Developmental Plasticity, Evolution and the Origins of Disease

Published on October 1, 2007 Reviewed on May 31, 2016   31 min

Other Talks in the Series: Evolution and Medicine

0:00
This lecture is about the connections between developmental plasticity, evolution, and the origins of disease. My name is Mary Jane West-Eberhard, and I work for the Smithsonian Tropical Research Institute in Panama, while living most of the time in Costa Rica. I confess that I am not a medical researcher. I am an evolutionary biologist. My research is primarily field work on the natural history and behavior of tropical social wasps.
0:24
Observations on these exquisitely conditioned sensitive organisms led first to an interest in the origin of workers and queens.
0:32
Which of these two forms, as developed by an individual female, is environmentally determined? From studying these, I got interested in developmental plasticity in general.
0:44
Developmental plasticity is simply the responsiveness of the phenotype to new inputs from the external or the internal environment. It's phenotypic change without genetic change.
0:56
The word phenotype, of course, refers to all traits of an organism other than its genes. This includes molecular products of genes, morphology, physiology, and behavior, including learned traits. It includes nervous tics, remembered phone numbers, and spots on the lung following a bout with the flu. That is, phenotypes can be adaptive or pathological, permanent or temporary, and typical or atypical of a species.
1:23
Developmental plasticity is a broader concept than phenotypic plasticity. Phenotypic plasticity is responsiveness to the external environment. Developmental plasticity includes responses to the internal environment. This means that includes sensitivity to things like gene products within cells and the action of hormones on tissues. Developmental plasticity includes modularity of structure.
1:48
Have you ever wondered how it can be that men and women with strikingly different faces can mate with each other, and yet all the different pieces somehow fit together in their offspring to make a coherent face? This is because the different pieces of the face are semi-independently developed, or modular, as shown in the side. And there is accommodation among adjacent bones other tissues. So modularity is a kind of internal plasticity during development. Since my main field of research is actually on the evolution of insect social behavior, I usually try to avoid extrapolating to humans. But I don't worry much about this in the case of developmental plasticity. Because it's a universal property of living things, almost a defining property of life.
2:35
No one would deny the developmental flexibility of human beings. You can see it beautifully illustrated and magazine covers everywhere and even in the California governor's office. A phenotype like this is affected by both the genes and environment or use, exercise. Most people realize the development is affected by both genes and environment. Yet genes never interact directly with the external environment. So how do genes and environment affect development really? The concept of developmental plasticity gives you an answer and I think a guide to thinking clearly about development. The plasticity or responsiveness of the developing phenotype is the key to understanding how normal and also abnormal development works. Every developmental event, healthy or pathological, starts with a pre-existing, developmentally plastic phenotype.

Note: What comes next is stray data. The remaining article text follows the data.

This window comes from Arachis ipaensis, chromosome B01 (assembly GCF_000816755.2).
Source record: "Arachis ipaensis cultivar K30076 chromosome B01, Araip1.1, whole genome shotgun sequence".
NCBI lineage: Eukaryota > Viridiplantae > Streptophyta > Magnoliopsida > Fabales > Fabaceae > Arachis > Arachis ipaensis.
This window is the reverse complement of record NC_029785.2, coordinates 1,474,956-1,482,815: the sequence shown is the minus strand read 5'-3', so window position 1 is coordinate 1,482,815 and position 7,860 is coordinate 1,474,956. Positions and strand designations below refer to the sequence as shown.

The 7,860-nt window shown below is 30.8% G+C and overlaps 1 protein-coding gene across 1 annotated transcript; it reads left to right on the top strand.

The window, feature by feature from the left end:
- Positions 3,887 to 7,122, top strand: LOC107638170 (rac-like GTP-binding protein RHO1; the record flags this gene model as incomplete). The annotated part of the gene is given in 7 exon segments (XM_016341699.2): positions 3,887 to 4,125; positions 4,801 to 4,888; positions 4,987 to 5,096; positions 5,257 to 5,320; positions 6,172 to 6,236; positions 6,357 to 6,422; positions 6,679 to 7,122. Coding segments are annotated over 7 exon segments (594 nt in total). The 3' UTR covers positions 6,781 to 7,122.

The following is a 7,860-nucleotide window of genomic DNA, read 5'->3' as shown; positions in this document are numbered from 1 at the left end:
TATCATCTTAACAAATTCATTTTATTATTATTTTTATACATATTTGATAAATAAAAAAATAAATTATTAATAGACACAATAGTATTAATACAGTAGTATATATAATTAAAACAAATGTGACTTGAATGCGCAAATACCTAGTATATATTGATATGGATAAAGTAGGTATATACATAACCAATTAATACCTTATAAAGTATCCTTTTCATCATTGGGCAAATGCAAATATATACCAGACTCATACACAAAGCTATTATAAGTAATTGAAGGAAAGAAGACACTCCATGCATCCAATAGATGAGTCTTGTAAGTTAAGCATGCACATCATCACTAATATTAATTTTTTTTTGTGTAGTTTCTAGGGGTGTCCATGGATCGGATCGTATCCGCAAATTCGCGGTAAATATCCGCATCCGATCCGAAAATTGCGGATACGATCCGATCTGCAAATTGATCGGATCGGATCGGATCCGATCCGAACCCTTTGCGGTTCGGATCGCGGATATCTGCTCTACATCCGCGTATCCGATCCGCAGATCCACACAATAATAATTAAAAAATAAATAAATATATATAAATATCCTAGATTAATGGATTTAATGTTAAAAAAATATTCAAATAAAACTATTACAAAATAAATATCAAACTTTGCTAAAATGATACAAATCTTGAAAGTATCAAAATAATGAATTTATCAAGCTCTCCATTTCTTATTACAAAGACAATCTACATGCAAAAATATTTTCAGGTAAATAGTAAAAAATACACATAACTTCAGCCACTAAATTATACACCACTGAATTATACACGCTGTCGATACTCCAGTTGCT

3:26
Then some new input, genetic or environmental, impinges on the plastic responsive phenotype and causes a developmental change. That is, I visualize developmental plasticity as responsible for both genetic and environmental effects on the phenotype. The naked genes can do nothing on their own. And a particular genetic effect depends as much on the nature of the pre-existing phenotype as it does on the specificity of the genetic or environmental input. If the preexisting phenotype is different, the same gene may elicit a different response. Or if the phenotype is not developmentally plastic in response to that particular gene product or environmental stimulus, there may be no developmental response at all. Specific events during development depend critically on the developmental plasticity of the organism, that is on particular abilities of the developing organism to respond to certain inputs at certain times.
4:22
Development has long been visualized like this, as a series of decision points and branching pathways of differentiation. The decision points are the nodes at the branching points. Those are the places where environmental conditions impinge on development to influence which path is taken and which genes are expressed in the developmentally plastic organism. It's important to appreciate the importance of internal environmental conditions for all developmental decisions. If gene expression were not environmentally sensitive, all genes would be either on or off at all times.
4:59
My favorite molecule to illustrate this is the hemoglobin molecule. I like it because of those four heme groups.
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Developmental Plasticity, Evolution and the Origins of Disease

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